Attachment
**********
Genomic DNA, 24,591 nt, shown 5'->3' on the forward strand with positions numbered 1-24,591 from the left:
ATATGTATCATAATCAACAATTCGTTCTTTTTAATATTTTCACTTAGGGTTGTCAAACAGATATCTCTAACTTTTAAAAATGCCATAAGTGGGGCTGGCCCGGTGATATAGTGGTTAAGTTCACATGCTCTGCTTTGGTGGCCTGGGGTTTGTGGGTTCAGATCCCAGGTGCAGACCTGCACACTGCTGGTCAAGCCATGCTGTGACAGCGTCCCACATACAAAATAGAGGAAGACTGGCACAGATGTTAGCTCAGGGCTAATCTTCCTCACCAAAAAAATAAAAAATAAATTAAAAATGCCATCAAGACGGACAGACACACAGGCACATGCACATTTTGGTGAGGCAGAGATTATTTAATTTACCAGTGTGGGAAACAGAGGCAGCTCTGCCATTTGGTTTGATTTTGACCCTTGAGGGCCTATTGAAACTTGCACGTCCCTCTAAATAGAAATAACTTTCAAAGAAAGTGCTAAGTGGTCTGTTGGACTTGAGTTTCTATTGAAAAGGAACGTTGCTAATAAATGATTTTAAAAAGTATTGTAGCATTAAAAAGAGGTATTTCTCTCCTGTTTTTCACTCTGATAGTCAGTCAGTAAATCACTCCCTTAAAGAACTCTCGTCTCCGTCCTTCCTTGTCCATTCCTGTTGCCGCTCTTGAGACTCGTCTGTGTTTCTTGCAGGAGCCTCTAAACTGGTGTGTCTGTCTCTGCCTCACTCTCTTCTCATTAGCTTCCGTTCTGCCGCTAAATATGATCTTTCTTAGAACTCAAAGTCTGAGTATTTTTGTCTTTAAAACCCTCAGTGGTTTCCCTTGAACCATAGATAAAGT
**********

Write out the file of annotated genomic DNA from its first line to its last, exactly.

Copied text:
Genomic DNA, 24,591 nt, shown 5'->3' on the forward strand with positions numbered 1-24,591 from the left:
ATATGTATCATAATCAACAATTCGTTCTTTTTAATATTTTCACTTAGGGTTGTCAAACAGATATCTCTAACTTTTAAAAATGCCATAAGTGGGGCTGGCCCGGTGATATAGTGGTTAAGTTCACATGCTCTGCTTTGGTGGCCTGGGGTTTGTGGGTTCAGATCCCAGGTGCAGACCTGCACACTGCTGGTCAAGCCATGCTGTGACAGCGTCCCACATACAAAATAGAGGAAGACTGGCACAGATGTTAGCTCAGGGCTAATCTTCCTCACCAAAAAAATAAAAAATAAATTAAAAATGCCATCAAGACGGACAGACACACAGGCACATGCACATTTTGGTGAGGCAGAGATTATTTAATTTACCAGTGTGGGAAACAGAGGCAGCTCTGCCATTTGGTTTGATTTTGACCCTTGAGGGCCTATTGAAACTTGCACGTCCCTCTAAATAGAAATAACTTTCAAAGAAAGTGCTAAGTGGTCTGTTGGACTTGAGTTTCTATTGAAAAGGAACGTTGCTAATAAATGATTTTAAAAAGTATTGTAGCATTAAAAAGAGGTATTTCTCTCCTGTTTTTCACTCTGATAGTCAGTCAGTAAATCACTCCCTTAAAGAACTCTCGTCTCCGTCCTTCCTTGTCCATTCCTGTTGCCGCTCTTGAGACTCGTCTGTGTTTCTTGCAGGAGCCTCTAAACTGGTGTGTCTGTCTCTGCCTCACTCTCTTCTCATTAGCTTCCGTTCTGCCGCTAAATATGATCTTTCTTAGAACTCAAAGTCTGAGTATTTTTGTCTTTAAAACCCTCAGTGGTTTCCCTTGAACCATAGATAAAGT